According to the PHB fermentation results, CcaS/CcaR system expressed phbCAB cluster successfully (Figure 13.b c). What’s more, a large amount of PHB could be synthesized as PHB took up over 30% of cell drought at the end of fermentation in “PHB induced Green" (Figure 13.b). Furthermore, the amount of PHB inside the cells increased as the amount of time for phbCAB cluster expression increased, which was consistent with our expectation (Figure 13.b). However, to our surprise, it appeared that those groups containing higher PHB content tended to grow better than those with less PHB. After searching articles on the relationship between PHB synthesis and bacteria stress tolerance, we found out that the biosynthesized PHB stored inside the cell can serve as an intracellular energy and carbon storage system and thus, increases the cell survival rate when carbon source is limited. This probably explains the reason why the “PHB induced” that synthesized more PHB tend to have higher cell density for the duration of fermentation.
2. Effect of metabolic flux redirection on PHB production
Since we have demonstrated that a great deal of PHB can be synthesized under the control of CcaS/CcaA system, we then hope to verify that the inhibition of gltA gene by crRNA as well as type I-E CRISPRi system can improve PHB production through metabolic flux redirection. Therefore, we constructed another E. coli strain, “PHB con+crRNA”, which expresses phbCAB constitutively with its original promoter within the operon and expresses crRNA through CcaS/CcaA system (Figure 14).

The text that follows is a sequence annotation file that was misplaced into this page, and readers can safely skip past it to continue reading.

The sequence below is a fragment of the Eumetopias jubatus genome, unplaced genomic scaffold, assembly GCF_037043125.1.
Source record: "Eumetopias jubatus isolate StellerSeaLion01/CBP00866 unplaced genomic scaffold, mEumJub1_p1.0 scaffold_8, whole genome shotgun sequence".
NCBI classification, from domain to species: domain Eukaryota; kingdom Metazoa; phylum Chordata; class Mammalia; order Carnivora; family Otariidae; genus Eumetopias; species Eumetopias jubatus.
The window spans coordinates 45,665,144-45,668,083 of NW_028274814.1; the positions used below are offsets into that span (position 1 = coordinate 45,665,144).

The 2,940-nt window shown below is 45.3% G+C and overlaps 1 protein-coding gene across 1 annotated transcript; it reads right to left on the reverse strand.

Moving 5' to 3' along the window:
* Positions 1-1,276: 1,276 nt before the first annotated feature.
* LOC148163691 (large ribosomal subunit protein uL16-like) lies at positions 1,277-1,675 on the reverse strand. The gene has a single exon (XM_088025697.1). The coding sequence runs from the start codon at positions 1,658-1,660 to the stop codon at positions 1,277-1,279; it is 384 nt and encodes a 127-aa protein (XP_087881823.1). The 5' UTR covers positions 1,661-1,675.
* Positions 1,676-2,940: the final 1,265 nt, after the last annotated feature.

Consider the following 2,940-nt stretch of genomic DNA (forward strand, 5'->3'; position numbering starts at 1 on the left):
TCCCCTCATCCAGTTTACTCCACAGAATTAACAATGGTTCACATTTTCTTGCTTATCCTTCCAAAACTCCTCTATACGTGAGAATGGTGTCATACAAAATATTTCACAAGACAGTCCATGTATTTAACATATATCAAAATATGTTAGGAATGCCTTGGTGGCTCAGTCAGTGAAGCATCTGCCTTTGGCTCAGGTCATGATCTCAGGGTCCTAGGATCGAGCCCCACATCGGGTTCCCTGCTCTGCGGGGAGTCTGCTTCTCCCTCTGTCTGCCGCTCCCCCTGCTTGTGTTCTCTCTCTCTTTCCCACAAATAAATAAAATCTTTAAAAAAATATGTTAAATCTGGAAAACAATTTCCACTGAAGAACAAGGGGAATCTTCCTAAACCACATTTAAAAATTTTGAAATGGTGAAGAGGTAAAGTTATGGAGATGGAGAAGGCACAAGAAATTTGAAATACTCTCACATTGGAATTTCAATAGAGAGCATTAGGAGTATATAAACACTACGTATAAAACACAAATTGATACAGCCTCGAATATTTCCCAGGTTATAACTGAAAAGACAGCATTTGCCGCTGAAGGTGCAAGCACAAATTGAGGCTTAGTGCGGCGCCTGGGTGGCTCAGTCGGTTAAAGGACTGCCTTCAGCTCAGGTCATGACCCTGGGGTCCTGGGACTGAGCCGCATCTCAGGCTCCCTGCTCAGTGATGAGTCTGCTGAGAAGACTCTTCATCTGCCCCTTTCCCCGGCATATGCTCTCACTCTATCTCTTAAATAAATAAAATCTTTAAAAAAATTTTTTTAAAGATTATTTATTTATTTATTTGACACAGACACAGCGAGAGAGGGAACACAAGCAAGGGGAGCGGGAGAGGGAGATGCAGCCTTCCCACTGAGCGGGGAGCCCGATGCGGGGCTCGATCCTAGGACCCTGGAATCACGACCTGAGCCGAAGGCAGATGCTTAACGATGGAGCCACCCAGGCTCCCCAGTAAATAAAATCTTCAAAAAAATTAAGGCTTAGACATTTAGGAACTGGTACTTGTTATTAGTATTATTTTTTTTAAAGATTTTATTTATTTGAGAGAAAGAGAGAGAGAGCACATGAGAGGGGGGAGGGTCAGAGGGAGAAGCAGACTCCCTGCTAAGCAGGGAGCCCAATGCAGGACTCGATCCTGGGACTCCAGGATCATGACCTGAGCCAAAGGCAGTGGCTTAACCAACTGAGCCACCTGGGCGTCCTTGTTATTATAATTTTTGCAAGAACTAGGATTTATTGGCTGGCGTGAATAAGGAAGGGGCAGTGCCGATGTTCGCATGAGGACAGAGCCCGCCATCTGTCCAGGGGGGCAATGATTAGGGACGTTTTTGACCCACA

Furthermore, the expression of crRNA was turned on at different periods of PHB fermentation. To be more specific, “PHB con+crRNA 5h/13.5h” expressed crRNA at 5h (exponential phase) and 13.5h (stationary phase) respectively by switching from red light illumination into green light. And besides, “PHB con+crRNA Red” was illuminated with red light all the time while “PHB con+crRNA Green” expressed crRNA throughout the fermentation (lag phase).
As we can see, despite “PHB con+crRNA Red” grew slightly better than the other, there was no significant difference between “PHB con+crRNA Green/5h/13.5h” (Figure 15. a), which meant that unlike the results shown on crRNA characterization, here, crRNA doesn’t inhibit cell grow. Based on the former PHB fermentation result, this was probably because the PHB synthesized by E. coli also has a positive effect on cell growth which offsets the detrimental impact of crRNA. And since crRNA was just expressed at a leaky level, “PHB con+crRNA Red” seems to grow slightly better than the other groups.
With respect to PHB production, “PHB con+crRNA Red” with leaky expression of crRNA produced less PHB showing that the inhibition of gltA gene by crRNA improved PHB production dramatically (Figure 15. b c). And more importantly, the amount of PHB within the cells is different among different “PHB con+crRNA” group (Figure 15. b). That’s to say, the expressing crRNA at different periods of fermentation might lead to the variation of PHB content. In addition, “PHB con+crRNA 5h” tended to produce more PHB as shown in the data (Figure 15. b c) in comparison to “PHB con+crRNA Green/13.5h”. Thus, we can express crRNA at exponential phase to improve PHB production while turning on crRNA at stationary phase would be a bad choice.
In short, expressing crRNA can improve PHB synthesis at exponential phase would be the best choice of crRNA expression.
After demonstrating the expression of phbCAB cluster and the effect of crRNA, we intend to combine light control PHB synthesis and gltA inhibition together for further demonstration of the possibility of our growth-production switching system in the future. Besides, we will also make use of the powerful technique, HPLC, to show the exact changes in metabolic flux after gltA is repressed by crRNA.